Again, these aren’t hard and fast rules, and those fees might seem insane on the low or high end for you, so work best with what you are comfortable with and what expenses you have. No one is running the business of your blog but you.
3. Product Lines
Now you’re a brand and not just a blogger/Instagrammer, where do you go from here? Many bloggers take matters into their own hands and will create product lines that coincide with their brand. Some will dropship custom products on Etsy (Gemma Bonham-Carter has a great course on this), while other bigger brands will establish partnerships (Young House Love’s lamp shade collection is a great example), while others will focus on services like coaching and courses that teach what they’ve learned.
I think this is one area that a new blogger can grasp onto quickly, as it’s controlled solely by you and can be automated in many ways. If you plan to take the route of branded products, make sure you actually deliver things your readers want. There’s no point to creating watercolor pillows when you run a personal finance blog, you know? Your readers come to you for a reason and it’s in your best interest to maximize that niche.
Another one that new bloggers can begin right as they start to monetize their blog, affiliate products are third-party physical products or e-resources that aren’t actually created by the blogger, but they will receive a small commission for helping to facilitate a sale. These are usually tracked by a custom URL that tells the brand how a buyer got to them. Commissions vary wildly, but are usually within the 3 – 15% range, with larger commissions for highly niched, and sometimes expensive products (think like, Cisco WebEx kinda stuff). These, like Adsense, usually have a minimum threshold before they’ll pay out so often bloggers need to help make multiple sales before they’ll be paid.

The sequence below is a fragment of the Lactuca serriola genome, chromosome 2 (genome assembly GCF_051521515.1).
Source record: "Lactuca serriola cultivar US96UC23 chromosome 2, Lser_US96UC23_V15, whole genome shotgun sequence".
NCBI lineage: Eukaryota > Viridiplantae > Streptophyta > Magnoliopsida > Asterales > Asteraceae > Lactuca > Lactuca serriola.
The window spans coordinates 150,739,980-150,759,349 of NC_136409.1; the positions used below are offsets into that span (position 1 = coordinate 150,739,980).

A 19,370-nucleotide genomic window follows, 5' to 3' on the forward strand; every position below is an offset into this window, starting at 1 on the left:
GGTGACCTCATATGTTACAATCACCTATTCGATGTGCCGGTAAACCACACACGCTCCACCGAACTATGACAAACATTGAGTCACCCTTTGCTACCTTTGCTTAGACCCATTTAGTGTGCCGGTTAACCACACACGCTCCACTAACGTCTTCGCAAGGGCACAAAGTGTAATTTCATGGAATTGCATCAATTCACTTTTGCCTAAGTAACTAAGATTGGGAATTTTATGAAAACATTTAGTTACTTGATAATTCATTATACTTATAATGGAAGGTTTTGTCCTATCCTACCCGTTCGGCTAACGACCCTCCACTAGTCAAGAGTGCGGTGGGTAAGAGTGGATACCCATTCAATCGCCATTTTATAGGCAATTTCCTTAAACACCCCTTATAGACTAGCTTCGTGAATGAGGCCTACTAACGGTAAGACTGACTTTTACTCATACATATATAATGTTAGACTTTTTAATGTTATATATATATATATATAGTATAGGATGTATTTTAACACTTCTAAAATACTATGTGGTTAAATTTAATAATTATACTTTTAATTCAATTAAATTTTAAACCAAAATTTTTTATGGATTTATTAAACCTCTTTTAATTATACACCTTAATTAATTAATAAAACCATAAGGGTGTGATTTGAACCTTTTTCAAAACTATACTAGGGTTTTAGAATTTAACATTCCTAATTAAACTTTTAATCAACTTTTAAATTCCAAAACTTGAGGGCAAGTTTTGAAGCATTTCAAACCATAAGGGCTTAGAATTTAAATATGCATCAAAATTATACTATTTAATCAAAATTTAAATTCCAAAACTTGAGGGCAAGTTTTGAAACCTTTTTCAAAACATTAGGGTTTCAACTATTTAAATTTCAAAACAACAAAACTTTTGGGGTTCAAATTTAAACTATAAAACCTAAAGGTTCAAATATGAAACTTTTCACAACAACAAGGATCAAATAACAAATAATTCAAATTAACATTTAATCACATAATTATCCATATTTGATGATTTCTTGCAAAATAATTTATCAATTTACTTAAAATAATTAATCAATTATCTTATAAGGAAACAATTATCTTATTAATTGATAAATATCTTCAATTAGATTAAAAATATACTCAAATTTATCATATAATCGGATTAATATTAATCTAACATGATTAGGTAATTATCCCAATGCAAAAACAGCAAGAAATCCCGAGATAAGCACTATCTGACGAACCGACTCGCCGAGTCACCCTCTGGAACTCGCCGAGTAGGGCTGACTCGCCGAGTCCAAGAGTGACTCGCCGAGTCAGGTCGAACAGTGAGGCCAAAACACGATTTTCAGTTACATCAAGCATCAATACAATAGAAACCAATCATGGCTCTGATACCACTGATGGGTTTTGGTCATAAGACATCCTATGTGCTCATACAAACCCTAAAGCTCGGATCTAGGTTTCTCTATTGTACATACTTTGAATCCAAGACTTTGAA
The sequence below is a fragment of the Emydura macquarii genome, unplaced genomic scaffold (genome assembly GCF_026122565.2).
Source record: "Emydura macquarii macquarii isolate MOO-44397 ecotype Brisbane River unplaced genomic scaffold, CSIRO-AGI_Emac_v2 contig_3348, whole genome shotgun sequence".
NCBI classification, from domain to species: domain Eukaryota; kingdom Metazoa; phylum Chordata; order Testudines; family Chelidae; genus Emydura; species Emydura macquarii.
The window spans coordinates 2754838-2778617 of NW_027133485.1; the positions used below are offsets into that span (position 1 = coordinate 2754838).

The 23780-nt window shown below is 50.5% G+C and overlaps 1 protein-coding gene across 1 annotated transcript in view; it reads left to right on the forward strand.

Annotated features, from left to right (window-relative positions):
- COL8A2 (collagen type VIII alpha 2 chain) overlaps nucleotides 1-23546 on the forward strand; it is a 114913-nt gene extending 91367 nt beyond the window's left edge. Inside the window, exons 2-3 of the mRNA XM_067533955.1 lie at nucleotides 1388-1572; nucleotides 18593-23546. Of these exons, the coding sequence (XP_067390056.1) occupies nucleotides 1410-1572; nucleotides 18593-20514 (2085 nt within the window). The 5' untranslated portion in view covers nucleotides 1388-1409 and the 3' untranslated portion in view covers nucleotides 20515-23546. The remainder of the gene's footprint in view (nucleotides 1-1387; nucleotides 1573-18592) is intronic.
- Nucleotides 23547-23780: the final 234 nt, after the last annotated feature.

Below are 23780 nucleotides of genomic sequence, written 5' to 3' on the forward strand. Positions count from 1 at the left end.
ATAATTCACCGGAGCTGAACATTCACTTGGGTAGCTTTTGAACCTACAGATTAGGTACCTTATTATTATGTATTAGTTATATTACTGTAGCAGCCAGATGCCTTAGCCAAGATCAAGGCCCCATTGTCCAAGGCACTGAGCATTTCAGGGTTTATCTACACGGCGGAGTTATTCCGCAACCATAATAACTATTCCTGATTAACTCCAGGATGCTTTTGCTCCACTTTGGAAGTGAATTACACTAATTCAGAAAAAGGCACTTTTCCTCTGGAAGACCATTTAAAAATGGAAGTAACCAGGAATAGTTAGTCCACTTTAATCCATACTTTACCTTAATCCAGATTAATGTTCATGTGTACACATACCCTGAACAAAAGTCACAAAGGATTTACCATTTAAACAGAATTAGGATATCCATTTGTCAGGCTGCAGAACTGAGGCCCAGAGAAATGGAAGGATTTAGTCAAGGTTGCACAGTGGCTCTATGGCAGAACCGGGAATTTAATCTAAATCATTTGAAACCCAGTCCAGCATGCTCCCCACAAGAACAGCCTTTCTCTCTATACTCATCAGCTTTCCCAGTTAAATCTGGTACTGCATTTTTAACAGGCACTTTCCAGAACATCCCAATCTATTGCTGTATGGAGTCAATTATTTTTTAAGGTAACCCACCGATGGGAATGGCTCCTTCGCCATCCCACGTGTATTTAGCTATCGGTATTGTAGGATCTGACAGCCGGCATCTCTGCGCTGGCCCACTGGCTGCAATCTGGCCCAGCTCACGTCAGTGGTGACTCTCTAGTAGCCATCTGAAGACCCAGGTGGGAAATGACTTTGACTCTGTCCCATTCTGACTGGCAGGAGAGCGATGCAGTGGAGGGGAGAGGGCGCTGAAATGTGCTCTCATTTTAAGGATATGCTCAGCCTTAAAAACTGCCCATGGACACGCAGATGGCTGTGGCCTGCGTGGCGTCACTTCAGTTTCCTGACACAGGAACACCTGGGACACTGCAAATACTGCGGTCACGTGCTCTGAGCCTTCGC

Remember that all of these avenues take time and none are a guaranteed “quit your day job” stream. They all require a constant hustle and don’t work without readers, so remember that the user experience of your blog far outweighs any of these: if you don’t have readers, you don’t have income. Keep your community as the top priority and utilize these four avenues in ways that add value to their experience.
PS – Also, don’t think you can hide your income hustle from your readers. Countries all over the world require disclosures so that your readers know that there is a financial advantage to a blogger partnering with a brand, both as a sponsorship and affiliate.